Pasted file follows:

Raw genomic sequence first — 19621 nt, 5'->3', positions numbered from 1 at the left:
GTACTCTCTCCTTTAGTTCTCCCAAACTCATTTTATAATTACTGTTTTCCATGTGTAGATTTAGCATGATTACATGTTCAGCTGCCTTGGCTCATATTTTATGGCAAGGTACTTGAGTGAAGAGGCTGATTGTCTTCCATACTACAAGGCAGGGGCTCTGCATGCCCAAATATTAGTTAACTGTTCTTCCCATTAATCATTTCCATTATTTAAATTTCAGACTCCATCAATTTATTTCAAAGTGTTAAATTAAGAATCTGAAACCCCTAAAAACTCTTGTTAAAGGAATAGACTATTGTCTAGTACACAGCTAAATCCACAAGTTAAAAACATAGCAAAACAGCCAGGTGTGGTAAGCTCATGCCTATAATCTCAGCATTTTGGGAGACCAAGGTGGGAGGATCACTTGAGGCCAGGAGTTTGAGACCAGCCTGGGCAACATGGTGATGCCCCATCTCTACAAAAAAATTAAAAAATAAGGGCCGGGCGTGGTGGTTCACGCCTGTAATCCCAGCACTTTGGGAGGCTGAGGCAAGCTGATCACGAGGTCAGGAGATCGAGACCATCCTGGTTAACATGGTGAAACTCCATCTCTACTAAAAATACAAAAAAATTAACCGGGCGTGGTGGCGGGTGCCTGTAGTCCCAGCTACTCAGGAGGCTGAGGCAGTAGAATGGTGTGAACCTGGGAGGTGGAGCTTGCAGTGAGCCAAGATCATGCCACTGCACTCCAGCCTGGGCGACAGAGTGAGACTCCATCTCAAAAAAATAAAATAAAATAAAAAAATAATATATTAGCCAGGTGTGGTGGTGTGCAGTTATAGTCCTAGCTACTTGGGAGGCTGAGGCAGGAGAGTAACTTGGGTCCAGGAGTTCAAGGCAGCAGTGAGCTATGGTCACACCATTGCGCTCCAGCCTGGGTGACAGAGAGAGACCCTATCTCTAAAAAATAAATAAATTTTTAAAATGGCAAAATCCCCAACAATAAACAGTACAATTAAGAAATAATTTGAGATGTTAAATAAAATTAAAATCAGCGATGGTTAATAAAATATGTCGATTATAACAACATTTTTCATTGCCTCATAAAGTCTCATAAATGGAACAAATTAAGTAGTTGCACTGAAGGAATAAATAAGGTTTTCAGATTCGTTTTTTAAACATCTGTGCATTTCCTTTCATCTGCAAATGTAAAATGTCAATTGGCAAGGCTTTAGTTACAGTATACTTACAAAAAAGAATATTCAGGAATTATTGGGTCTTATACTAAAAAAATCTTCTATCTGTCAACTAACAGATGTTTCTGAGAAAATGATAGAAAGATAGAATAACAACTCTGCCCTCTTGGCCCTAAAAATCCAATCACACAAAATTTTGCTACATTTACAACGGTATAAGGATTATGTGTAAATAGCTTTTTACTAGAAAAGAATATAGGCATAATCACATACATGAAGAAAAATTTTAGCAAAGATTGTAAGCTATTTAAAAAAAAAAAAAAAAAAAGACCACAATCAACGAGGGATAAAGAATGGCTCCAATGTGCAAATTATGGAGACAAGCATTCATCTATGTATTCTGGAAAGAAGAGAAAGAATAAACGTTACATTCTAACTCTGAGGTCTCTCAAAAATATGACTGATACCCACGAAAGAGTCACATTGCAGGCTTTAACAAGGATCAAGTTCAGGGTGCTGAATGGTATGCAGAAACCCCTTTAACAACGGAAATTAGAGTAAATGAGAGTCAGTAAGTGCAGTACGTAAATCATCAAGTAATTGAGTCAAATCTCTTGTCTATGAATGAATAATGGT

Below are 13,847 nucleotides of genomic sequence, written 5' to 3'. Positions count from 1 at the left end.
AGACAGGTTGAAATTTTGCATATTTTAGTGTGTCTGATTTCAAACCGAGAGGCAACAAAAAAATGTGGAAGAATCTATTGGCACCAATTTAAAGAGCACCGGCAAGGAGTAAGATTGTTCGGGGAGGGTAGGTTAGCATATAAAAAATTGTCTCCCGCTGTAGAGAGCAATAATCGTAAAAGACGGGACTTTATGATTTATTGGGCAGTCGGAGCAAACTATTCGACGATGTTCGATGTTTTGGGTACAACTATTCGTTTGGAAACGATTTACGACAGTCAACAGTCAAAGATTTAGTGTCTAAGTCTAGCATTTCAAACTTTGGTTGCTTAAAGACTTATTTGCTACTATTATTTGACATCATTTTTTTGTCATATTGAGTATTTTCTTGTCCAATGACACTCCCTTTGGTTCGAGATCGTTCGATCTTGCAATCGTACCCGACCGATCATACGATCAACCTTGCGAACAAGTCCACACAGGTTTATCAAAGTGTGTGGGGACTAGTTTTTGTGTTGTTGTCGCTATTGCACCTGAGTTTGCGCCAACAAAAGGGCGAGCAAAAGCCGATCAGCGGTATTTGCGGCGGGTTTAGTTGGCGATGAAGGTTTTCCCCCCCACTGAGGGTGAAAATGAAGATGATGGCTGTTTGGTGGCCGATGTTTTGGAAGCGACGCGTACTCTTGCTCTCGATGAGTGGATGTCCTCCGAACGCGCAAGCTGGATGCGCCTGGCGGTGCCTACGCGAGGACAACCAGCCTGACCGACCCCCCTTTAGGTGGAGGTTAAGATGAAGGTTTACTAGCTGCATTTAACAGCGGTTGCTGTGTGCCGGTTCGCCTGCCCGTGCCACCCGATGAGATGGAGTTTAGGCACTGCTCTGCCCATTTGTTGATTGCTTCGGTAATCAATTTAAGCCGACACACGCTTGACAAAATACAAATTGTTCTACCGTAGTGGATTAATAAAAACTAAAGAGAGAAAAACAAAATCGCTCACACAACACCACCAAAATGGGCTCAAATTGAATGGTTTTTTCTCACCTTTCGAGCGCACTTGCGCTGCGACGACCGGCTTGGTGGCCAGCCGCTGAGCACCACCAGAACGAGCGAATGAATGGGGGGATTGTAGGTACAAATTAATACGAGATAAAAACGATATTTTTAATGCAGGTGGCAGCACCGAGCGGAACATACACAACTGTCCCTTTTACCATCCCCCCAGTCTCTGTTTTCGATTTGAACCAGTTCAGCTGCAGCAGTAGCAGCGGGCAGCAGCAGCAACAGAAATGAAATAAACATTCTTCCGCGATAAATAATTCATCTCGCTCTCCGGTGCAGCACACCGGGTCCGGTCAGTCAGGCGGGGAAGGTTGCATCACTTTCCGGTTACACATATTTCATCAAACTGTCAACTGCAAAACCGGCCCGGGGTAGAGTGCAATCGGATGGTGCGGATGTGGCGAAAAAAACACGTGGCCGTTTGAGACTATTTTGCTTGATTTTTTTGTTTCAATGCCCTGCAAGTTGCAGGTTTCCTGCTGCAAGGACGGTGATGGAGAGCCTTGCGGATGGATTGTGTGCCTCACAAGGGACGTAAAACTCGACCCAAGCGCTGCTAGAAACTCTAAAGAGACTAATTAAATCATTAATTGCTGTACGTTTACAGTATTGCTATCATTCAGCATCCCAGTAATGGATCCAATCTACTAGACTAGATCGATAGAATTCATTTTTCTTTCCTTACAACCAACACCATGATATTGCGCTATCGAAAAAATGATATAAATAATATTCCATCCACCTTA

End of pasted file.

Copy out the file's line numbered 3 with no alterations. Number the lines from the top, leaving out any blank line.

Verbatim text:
Below are 13,847 nucleotides of genomic sequence, written 5' to 3'. Positions count from 1 at the left end.